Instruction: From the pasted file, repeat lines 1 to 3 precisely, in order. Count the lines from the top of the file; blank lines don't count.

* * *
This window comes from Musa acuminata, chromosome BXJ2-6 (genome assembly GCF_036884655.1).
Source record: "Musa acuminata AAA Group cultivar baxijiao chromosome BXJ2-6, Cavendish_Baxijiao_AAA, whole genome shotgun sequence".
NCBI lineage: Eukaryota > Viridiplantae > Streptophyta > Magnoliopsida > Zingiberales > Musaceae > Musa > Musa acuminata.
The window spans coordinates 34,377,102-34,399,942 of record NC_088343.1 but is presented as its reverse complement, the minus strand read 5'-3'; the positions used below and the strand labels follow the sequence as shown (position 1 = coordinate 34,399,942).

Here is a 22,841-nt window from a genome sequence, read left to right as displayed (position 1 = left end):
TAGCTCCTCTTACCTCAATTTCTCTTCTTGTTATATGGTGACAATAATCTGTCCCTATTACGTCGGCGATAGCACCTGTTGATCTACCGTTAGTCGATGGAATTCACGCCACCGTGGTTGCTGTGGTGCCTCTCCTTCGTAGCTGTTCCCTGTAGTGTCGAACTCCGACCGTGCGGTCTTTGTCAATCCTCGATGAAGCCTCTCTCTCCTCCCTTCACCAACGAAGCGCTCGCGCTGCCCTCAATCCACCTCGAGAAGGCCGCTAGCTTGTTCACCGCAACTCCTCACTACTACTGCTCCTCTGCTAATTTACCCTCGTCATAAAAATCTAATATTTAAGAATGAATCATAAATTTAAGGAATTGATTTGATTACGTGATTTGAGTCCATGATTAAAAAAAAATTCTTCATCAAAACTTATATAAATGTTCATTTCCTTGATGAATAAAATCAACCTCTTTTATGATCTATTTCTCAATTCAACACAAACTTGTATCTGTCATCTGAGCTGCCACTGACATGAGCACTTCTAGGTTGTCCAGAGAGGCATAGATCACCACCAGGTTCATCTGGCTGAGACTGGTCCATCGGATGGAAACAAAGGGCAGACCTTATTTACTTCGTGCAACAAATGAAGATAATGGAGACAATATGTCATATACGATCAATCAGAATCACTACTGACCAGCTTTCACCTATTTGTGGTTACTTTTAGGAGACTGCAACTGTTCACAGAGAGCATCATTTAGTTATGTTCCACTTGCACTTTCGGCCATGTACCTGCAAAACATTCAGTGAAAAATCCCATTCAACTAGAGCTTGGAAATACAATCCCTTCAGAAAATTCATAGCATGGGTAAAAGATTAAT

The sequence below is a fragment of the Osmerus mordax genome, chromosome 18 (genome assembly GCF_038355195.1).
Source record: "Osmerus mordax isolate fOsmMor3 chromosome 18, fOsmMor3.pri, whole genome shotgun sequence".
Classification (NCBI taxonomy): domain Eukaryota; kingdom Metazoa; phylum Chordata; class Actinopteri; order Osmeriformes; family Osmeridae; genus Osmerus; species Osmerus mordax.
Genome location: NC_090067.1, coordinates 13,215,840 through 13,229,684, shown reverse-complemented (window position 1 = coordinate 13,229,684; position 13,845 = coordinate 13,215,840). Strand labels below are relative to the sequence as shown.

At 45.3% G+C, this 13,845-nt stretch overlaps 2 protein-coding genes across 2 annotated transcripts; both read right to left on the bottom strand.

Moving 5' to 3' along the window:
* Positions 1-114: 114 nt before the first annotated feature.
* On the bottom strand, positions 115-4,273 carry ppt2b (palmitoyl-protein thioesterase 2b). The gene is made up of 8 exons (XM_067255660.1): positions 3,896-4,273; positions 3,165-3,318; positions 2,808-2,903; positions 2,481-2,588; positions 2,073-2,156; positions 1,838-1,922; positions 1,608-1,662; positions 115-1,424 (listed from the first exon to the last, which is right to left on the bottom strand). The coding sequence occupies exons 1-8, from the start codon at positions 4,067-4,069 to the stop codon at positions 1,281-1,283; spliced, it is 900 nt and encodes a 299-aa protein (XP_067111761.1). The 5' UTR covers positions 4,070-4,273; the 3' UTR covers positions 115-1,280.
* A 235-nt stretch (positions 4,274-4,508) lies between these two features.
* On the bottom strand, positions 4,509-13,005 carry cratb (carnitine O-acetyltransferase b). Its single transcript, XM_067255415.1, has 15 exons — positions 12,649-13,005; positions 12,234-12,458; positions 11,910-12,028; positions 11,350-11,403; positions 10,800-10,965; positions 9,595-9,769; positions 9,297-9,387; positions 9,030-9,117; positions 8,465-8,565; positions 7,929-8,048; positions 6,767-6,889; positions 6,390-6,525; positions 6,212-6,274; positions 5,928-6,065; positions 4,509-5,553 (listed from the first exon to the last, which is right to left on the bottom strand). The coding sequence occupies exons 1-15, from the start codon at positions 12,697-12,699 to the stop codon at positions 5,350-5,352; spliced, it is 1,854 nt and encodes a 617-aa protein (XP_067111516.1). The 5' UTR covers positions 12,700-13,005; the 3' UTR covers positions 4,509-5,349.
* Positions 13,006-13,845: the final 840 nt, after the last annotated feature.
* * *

This window comes from Musa acuminata, chromosome BXJ2-6 (genome assembly GCF_036884655.1).
Source record: "Musa acuminata AAA Group cultivar baxijiao chromosome BXJ2-6, Cavendish_Baxijiao_AAA, whole genome shotgun sequence".
NCBI lineage: Eukaryota > Viridiplantae > Streptophyta > Magnoliopsida > Zingiberales > Musaceae > Musa > Musa acuminata.